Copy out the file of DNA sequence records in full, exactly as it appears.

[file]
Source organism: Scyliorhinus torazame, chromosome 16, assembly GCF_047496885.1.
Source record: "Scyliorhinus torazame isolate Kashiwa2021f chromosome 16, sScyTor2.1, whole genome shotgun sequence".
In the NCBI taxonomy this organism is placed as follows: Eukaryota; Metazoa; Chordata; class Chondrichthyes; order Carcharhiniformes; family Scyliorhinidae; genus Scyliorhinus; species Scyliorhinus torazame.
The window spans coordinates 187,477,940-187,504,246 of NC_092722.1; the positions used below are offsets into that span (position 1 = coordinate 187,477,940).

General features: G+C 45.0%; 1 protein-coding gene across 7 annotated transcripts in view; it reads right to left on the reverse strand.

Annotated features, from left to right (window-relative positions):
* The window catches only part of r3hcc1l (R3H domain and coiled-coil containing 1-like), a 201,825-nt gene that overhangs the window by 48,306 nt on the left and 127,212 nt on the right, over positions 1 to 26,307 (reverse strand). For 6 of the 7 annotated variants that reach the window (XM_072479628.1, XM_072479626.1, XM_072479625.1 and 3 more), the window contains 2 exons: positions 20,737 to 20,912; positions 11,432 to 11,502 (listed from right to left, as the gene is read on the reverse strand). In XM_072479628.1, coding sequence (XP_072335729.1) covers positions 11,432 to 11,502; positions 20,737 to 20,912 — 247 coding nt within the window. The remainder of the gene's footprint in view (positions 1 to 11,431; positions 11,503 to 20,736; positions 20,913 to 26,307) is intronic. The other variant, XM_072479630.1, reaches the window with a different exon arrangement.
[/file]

Source organism: Scyliorhinus torazame, chromosome 16, assembly GCF_047496885.1.
Source record: "Scyliorhinus torazame isolate Kashiwa2021f chromosome 16, sScyTor2.1, whole genome shotgun sequence".
In the NCBI taxonomy this organism is placed as follows: Eukaryota; Metazoa; Chordata; class Chondrichthyes; order Carcharhiniformes; family Scyliorhinidae; genus Scyliorhinus; species Scyliorhinus torazame.
The window spans coordinates 187,477,940-187,504,246 of NC_092722.1; the positions used below are offsets into that span (position 1 = coordinate 187,477,940).

General features: G+C 45.0%; 1 protein-coding gene across 7 annotated transcripts in view; it reads right to left on the reverse strand.

Annotated features, from left to right (window-relative positions):
* The window catches only part of r3hcc1l (R3H domain and coiled-coil containing 1-like), a 201,825-nt gene that overhangs the window by 48,306 nt on the left and 127,212 nt on the right, over positions 1 to 26,307 (reverse strand). For 6 of the 7 annotated variants that reach the window (XM_072479628.1, XM_072479626.1, XM_072479625.1 and 3 more), the window contains 2 exons: positions 20,737 to 20,912; positions 11,432 to 11,502 (listed from right to left, as the gene is read on the reverse strand). In XM_072479628.1, coding sequence (XP_072335729.1) covers positions 11,432 to 11,502; positions 20,737 to 20,912 — 247 coding nt within the window. The remainder of the gene's footprint in view (positions 1 to 11,431; positions 11,503 to 20,736; positions 20,913 to 26,307) is intronic. The other variant, XM_072479630.1, reaches the window with a different exon arrangement.